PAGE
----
Information from the museum, 9 November 2015
Keen art lovers since the 16th century, the Princely Family of Liechtenstein recently presented the best of their collections in Japan (Tokyo, Kochi, Kyoto), Singapore, China (Beijing, Shanghai), Taiwan (Taipei), and Moscow. In the autumn of 2015, the Caumont Centre d’Art will welcome the masterpieces of this collection as part of a remarkable exhibition.
The Princely Collections is currently one of the most important and extensive private collections of art. It is also one of the most vibrant: the reigning prince, Hans-Adam II von und zu Liechtenstein, implements a policy of regular acquisitions. The selection of artworks presented at the Caumont Centre d’Art provides an insight into the tastes of the Liechtenstein family, with some forty or so paintings and watercolours on display, ranging from the 16th to the 19th century.
The exhibition is prefaced by a presentation of the Princely family, introducing the founders of the collection to the main collectors of the present day. The exhibition also showcases numerous works by the Grand Masters from the Collections of the Prince of Liechtenstein, arranged in a themed and chronological layout.
The exhibition is structured as follows:
– The Princes of Liechtenstein
– The grand gallery of the 16th century
– An eclectic taste
– The Princes’ cabinet of curiosities
– The Golden Age of Dutch and Flemish Painting
– Landscapes and still lifes
– The Princely residences
– Princes and Princesses, Karoline, Franz-Josef, Marie Franziska
Included artists: Cranach, Raphaël, Rubens, Van Dyck, Rembrandt, Hubert Robert and Vigée-Lebrun.
Exhibition curator: Johann Kräftner
Following his studies in architecture, art history and curating, Johann Kräftner was a writer and photographer for art magazine, Parnass. In 1998, he was named Head of the Artistic Design Department of the Vienna University of Technology. Since 2004, he has been the director of the Princely Collections, in both Vienna and Vaduz.
Research advisor at the Caumont Centre d’Art: Denis Coutagne
Writer, art historian and philosopher by profession, Denis Coutagne is honorary head curator of heritage. He is also the president of the Société Paul Cezanne.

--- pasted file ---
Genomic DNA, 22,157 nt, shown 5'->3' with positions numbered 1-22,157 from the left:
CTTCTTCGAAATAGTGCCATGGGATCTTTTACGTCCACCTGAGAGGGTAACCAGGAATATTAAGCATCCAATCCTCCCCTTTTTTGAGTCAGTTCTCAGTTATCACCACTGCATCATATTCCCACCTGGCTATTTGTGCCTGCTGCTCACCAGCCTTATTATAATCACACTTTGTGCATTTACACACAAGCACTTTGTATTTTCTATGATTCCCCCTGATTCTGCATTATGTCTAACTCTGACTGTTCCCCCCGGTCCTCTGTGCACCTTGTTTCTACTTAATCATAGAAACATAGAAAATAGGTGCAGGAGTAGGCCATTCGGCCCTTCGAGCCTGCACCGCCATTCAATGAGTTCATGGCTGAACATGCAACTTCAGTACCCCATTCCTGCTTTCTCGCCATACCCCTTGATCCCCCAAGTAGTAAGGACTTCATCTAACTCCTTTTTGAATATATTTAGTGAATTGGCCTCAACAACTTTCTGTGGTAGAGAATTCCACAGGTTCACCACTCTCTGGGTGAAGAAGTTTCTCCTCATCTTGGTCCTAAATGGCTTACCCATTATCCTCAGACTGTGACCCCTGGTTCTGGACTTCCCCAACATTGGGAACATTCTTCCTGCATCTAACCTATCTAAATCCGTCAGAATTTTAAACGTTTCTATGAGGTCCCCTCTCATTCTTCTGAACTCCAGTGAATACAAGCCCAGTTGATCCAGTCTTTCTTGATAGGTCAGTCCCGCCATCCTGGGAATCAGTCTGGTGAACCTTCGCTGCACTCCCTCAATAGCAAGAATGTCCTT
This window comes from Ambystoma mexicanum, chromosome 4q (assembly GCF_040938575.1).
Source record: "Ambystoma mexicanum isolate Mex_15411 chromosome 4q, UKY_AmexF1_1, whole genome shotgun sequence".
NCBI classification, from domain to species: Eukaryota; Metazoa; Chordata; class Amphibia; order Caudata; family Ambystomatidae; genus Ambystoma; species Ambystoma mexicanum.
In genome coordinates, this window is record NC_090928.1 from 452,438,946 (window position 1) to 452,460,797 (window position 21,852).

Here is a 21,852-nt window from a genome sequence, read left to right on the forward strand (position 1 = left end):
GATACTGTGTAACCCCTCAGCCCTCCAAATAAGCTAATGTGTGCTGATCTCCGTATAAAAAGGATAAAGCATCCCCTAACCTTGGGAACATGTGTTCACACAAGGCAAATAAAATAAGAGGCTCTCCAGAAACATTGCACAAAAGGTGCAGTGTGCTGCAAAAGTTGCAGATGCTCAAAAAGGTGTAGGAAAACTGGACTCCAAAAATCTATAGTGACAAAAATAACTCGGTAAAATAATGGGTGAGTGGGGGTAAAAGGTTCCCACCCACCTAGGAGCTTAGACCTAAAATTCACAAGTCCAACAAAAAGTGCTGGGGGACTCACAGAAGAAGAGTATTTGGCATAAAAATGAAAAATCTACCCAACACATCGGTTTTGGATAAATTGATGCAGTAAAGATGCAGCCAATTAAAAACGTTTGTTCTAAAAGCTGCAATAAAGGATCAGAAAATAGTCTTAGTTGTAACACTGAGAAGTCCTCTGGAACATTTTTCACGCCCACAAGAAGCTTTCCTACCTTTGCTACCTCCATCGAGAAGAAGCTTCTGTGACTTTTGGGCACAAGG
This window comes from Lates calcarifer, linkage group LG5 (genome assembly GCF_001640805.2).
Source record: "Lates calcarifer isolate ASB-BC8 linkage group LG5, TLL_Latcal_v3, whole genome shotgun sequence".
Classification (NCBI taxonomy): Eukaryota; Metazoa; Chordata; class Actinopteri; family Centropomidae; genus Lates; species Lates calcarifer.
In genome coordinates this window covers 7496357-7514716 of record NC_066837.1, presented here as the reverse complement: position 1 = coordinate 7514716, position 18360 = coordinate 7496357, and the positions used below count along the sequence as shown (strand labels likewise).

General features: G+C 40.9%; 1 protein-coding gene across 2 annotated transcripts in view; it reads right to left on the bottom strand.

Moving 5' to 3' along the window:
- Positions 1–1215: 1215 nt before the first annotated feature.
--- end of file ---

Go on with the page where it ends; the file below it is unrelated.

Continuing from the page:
Additional Information from The Princely Collections
The exhibition at the Caumont Centre d’Art begins with treasures from the early Renaissance, a period in which the late medieval artistic forms of expression underwent a change, as demonstrated here by examples of major importance. The wonderful Venus (1531) of Lukas Cranach the Elder and his St Christopher already have a very natural physical presence, foreshadowing future developments in painting. The painters of that time increasingly turned their attention to the portrayal of human beings, putting the individual in the foreground, as attested by the Portrait of a Man (c. 1502–1504) by Raphael or the Tax Collectors by Quentin Massys. It is particularly in the genre of Renaissance portraiture that the Princely Collections possess superb recently acquired works, some of which have never been shown in public before, including examples by Jan Gossaert, Alonso Sanchez Coello, Rosso Fiorentino and Antonis Mor. The art of the sixteenth century concludes in this section with a Mannerist painting by Cornelis Cornelisz. van Haarlem (St Sebastian, 1591).
Peter Paul Rubens was one of the foremost painters of his time. The exhibition contains a number of his works including the masterly painting Mars and Rhea Silvia (c. 1616/17), which has been in the collections since 1710 and can be admired side by side with the oil sketch on which it is based, a work acquired in 1977. In addition, the unique Portrait of Clara Serena Rubens (1611–1623) (1616) gives a wholly personal insight into the way this great master of the Flemish Baroque worked.
During the seventeenth century, genres that had hitherto been disregarded were accorded new value or even became established for the first time, including landscape painting as a genre in its own right, genre scenes from daily life and the still life. The Princely Collections also possess treasures from these fields: an early work by Rembrandt, Cupid with the Soap Bubble, and still lifes in the best tradition of Flemish painting, displayed alongside some of the finest portraiture of the time by Frans Hals and Anthony van Dyck.
The penultimate section of the exhibition is devoted to the eighteenth and early nineteenth century. Giovanni Paolo Pannini (Capriccio with the Principal Monuments and Sculptures of Ancient Rome, 1735) and Hubert Robert (Capriccio with the Pantheon and the Porto di Ripetta, 1761) created monumental landscapes and urban vedutas into which they integrated historic edifices from classical times. By contrast, Joseph Vernet preferred to place his Bathers in a more exotic setting observed faithfully from nature.
The exhibition concludes with an evocation of the aristocratic milieu in Vienna during the eighteenth and nineteenth century, with insights into the world of Neoclassicism and Biedermeier. Portraits by the French artist Elisabeth Vigée-Lebrun, who was commissioned by Prince Alois I von Liechtenstein to paint a likeness of his wife as Iris, the messenger of the gods, together with a charming depiction of the future emperor Franz Joseph I as a miniature grenadier playing with his toy soldiers stand for the beginning of an epoch that was to be of decisive political and artistic importance.
The exhibition is divided into ten subject areas which among many other aspects also provide the visitor with insights into the history of the family and the collections of one of Europe’s foremost noble dynasties.